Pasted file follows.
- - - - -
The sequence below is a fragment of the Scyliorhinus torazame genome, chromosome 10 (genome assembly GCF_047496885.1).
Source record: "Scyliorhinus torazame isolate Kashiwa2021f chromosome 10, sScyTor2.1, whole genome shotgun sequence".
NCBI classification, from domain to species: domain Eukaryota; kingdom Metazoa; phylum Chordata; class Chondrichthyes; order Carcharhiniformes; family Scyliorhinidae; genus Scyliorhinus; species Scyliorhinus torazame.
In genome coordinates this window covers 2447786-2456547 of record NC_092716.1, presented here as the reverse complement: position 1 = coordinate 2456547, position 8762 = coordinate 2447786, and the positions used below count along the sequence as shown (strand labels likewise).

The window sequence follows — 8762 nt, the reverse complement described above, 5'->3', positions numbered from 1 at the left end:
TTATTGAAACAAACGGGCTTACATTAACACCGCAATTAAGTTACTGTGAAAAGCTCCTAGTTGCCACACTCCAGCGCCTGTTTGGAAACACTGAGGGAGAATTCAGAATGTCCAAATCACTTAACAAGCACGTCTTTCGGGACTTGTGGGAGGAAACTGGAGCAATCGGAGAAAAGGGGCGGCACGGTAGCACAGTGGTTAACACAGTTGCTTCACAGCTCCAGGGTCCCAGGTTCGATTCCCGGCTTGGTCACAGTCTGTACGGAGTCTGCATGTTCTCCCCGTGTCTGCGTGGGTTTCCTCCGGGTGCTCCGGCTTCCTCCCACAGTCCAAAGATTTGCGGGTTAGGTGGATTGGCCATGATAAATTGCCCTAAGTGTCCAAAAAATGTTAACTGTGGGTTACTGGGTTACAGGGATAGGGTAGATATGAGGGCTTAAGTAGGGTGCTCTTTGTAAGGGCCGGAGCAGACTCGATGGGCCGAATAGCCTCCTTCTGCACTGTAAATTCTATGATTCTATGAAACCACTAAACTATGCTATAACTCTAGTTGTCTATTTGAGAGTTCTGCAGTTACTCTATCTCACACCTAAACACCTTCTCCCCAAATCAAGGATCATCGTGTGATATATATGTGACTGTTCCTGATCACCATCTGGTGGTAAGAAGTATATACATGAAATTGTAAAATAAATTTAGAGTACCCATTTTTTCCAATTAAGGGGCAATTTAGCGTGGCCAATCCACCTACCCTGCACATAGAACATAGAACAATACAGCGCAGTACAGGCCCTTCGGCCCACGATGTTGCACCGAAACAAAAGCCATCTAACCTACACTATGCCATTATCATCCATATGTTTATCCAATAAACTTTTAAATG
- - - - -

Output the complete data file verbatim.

The sequence below is a fragment of the Scyliorhinus torazame genome, chromosome 10 (genome assembly GCF_047496885.1).
Source record: "Scyliorhinus torazame isolate Kashiwa2021f chromosome 10, sScyTor2.1, whole genome shotgun sequence".
NCBI classification, from domain to species: domain Eukaryota; kingdom Metazoa; phylum Chordata; class Chondrichthyes; order Carcharhiniformes; family Scyliorhinidae; genus Scyliorhinus; species Scyliorhinus torazame.
In genome coordinates this window covers 2447786-2456547 of record NC_092716.1, presented here as the reverse complement: position 1 = coordinate 2456547, position 8762 = coordinate 2447786, and the positions used below count along the sequence as shown (strand labels likewise).

The window sequence follows — 8762 nt, the reverse complement described above, 5'->3', positions numbered from 1 at the left end:
TTATTGAAACAAACGGGCTTACATTAACACCGCAATTAAGTTACTGTGAAAAGCTCCTAGTTGCCACACTCCAGCGCCTGTTTGGAAACACTGAGGGAGAATTCAGAATGTCCAAATCACTTAACAAGCACGTCTTTCGGGACTTGTGGGAGGAAACTGGAGCAATCGGAGAAAAGGGGCGGCACGGTAGCACAGTGGTTAACACAGTTGCTTCACAGCTCCAGGGTCCCAGGTTCGATTCCCGGCTTGGTCACAGTCTGTACGGAGTCTGCATGTTCTCCCCGTGTCTGCGTGGGTTTCCTCCGGGTGCTCCGGCTTCCTCCCACAGTCCAAAGATTTGCGGGTTAGGTGGATTGGCCATGATAAATTGCCCTAAGTGTCCAAAAAATGTTAACTGTGGGTTACTGGGTTACAGGGATAGGGTAGATATGAGGGCTTAAGTAGGGTGCTCTTTGTAAGGGCCGGAGCAGACTCGATGGGCCGAATAGCCTCCTTCTGCACTGTAAATTCTATGATTCTATGAAACCACTAAACTATGCTATAACTCTAGTTGTCTATTTGAGAGTTCTGCAGTTACTCTATCTCACACCTAAACACCTTCTCCCCAAATCAAGGATCATCGTGTGATATATATGTGACTGTTCCTGATCACCATCTGGTGGTAAGAAGTATATACATGAAATTGTAAAATAAATTTAGAGTACCCATTTTTTCCAATTAAGGGGCAATTTAGCGTGGCCAATCCACCTACCCTGCACATAGAACATAGAACAATACAGCGCAGTACAGGCCCTTCGGCCCACGATGTTGCACCGAAACAAAAGCCATCTAACCTACACTATGCCATTATCATCCATATGTTTATCCAATAAACTTTTAAATG